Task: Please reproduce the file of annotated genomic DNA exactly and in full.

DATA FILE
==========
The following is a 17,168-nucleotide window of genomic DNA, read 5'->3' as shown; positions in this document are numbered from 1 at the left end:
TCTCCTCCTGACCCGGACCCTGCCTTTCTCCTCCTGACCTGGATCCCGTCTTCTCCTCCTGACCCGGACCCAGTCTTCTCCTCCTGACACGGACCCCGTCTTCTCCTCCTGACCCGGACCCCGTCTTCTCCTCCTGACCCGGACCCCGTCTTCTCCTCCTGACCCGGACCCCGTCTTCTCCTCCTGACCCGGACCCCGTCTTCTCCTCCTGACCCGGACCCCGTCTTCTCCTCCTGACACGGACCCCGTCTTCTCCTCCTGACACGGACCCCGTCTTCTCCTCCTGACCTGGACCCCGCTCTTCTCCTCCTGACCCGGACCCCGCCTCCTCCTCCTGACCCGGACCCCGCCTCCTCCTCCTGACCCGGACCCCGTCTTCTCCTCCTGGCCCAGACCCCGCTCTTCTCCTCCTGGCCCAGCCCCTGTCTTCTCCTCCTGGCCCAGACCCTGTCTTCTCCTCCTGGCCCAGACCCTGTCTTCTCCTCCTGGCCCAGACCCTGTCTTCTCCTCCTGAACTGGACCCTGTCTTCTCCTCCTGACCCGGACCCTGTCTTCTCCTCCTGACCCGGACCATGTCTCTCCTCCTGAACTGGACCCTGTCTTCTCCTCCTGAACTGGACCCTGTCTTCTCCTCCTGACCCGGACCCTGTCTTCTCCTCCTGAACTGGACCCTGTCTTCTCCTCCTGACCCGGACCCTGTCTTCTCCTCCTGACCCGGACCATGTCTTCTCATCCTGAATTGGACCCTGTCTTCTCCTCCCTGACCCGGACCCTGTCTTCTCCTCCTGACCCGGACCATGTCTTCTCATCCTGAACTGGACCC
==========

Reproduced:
The following is a 17,168-nucleotide window of genomic DNA, read 5'->3' as shown; positions in this document are numbered from 1 at the left end:
TCTCCTCCTGACCCGGACCCTGCCTTTCTCCTCCTGACCTGGATCCCGTCTTCTCCTCCTGACCCGGACCCAGTCTTCTCCTCCTGACACGGACCCCGTCTTCTCCTCCTGACCCGGACCCCGTCTTCTCCTCCTGACCCGGACCCCGTCTTCTCCTCCTGACCCGGACCCCGTCTTCTCCTCCTGACCCGGACCCCGTCTTCTCCTCCTGACCCGGACCCCGTCTTCTCCTCCTGACACGGACCCCGTCTTCTCCTCCTGACACGGACCCCGTCTTCTCCTCCTGACCTGGACCCCGCTCTTCTCCTCCTGACCCGGACCCCGCCTCCTCCTCCTGACCCGGACCCCGCCTCCTCCTCCTGACCCGGACCCCGTCTTCTCCTCCTGGCCCAGACCCCGCTCTTCTCCTCCTGGCCCAGCCCCTGTCTTCTCCTCCTGGCCCAGACCCTGTCTTCTCCTCCTGGCCCAGACCCTGTCTTCTCCTCCTGGCCCAGACCCTGTCTTCTCCTCCTGAACTGGACCCTGTCTTCTCCTCCTGACCCGGACCCTGTCTTCTCCTCCTGACCCGGACCATGTCTCTCCTCCTGAACTGGACCCTGTCTTCTCCTCCTGAACTGGACCCTGTCTTCTCCTCCTGACCCGGACCCTGTCTTCTCCTCCTGAACTGGACCCTGTCTTCTCCTCCTGACCCGGACCCTGTCTTCTCCTCCTGACCCGGACCATGTCTTCTCATCCTGAATTGGACCCTGTCTTCTCCTCCCTGACCCGGACCCTGTCTTCTCCTCCTGACCCGGACCATGTCTTCTCATCCTGAACTGGACCC